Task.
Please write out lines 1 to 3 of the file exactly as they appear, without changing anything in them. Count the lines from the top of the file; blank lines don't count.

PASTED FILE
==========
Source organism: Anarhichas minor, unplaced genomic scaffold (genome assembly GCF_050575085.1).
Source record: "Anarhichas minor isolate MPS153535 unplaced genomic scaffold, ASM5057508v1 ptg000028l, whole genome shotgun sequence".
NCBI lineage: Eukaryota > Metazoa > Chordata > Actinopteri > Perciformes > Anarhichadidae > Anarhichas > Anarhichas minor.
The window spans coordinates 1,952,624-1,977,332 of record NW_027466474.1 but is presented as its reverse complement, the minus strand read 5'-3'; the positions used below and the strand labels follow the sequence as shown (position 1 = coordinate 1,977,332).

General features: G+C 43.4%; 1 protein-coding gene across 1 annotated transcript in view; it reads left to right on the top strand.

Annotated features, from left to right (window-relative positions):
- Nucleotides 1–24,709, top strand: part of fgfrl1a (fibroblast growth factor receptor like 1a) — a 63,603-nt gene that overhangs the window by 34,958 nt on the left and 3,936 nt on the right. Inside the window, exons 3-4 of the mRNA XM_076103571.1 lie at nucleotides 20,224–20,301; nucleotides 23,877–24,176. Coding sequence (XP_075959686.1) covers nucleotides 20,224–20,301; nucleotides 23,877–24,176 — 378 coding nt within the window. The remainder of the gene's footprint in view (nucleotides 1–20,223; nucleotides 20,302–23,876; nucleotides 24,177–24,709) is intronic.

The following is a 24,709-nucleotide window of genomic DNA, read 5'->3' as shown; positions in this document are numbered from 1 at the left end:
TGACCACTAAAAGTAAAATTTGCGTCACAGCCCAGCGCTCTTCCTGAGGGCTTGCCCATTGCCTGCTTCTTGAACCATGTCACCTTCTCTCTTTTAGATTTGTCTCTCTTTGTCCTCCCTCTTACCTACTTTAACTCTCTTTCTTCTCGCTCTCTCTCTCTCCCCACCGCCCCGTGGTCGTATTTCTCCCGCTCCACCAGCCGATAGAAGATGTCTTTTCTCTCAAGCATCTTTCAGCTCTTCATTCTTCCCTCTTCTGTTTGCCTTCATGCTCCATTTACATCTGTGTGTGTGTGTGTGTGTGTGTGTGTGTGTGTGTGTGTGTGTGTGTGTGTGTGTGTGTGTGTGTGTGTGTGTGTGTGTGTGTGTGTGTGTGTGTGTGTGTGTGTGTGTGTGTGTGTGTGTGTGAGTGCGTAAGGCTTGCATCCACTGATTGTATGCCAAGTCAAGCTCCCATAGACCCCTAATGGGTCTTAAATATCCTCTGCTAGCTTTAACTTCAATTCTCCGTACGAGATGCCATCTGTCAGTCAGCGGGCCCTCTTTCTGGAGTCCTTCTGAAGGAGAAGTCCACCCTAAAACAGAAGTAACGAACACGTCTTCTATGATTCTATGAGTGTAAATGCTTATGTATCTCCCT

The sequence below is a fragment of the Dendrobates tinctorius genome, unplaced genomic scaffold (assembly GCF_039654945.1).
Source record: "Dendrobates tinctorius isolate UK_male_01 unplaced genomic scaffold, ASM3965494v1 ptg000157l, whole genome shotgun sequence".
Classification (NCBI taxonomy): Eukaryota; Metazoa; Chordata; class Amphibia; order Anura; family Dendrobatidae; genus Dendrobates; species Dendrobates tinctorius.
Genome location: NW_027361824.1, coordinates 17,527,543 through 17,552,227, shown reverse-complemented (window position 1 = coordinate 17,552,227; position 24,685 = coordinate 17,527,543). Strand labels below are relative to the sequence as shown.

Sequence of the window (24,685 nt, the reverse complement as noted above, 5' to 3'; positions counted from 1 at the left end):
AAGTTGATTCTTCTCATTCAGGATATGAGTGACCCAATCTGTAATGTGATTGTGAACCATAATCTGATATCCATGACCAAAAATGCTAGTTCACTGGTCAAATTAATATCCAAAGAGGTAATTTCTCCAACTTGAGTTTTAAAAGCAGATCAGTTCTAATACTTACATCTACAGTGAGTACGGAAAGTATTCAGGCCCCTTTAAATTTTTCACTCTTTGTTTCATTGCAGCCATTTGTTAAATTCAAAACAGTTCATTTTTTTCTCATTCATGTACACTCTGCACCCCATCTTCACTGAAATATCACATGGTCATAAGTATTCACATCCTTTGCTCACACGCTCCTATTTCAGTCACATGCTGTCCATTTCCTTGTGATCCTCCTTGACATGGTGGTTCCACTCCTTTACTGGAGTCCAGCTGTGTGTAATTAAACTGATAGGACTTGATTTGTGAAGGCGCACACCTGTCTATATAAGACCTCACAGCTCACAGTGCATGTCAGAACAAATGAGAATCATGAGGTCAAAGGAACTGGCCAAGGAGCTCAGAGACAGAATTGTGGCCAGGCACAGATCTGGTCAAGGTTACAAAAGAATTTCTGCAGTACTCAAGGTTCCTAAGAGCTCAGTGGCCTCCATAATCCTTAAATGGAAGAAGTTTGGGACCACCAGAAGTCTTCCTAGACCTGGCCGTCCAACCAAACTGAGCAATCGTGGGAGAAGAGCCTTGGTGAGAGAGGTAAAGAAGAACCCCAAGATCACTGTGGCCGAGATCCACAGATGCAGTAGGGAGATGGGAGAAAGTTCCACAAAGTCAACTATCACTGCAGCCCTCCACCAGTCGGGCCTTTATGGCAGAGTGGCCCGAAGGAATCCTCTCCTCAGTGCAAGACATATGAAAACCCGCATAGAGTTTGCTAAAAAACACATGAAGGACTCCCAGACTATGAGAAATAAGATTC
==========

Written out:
Source organism: Anarhichas minor, unplaced genomic scaffold (genome assembly GCF_050575085.1).
Source record: "Anarhichas minor isolate MPS153535 unplaced genomic scaffold, ASM5057508v1 ptg000028l, whole genome shotgun sequence".
NCBI lineage: Eukaryota > Metazoa > Chordata > Actinopteri > Perciformes > Anarhichadidae > Anarhichas > Anarhichas minor.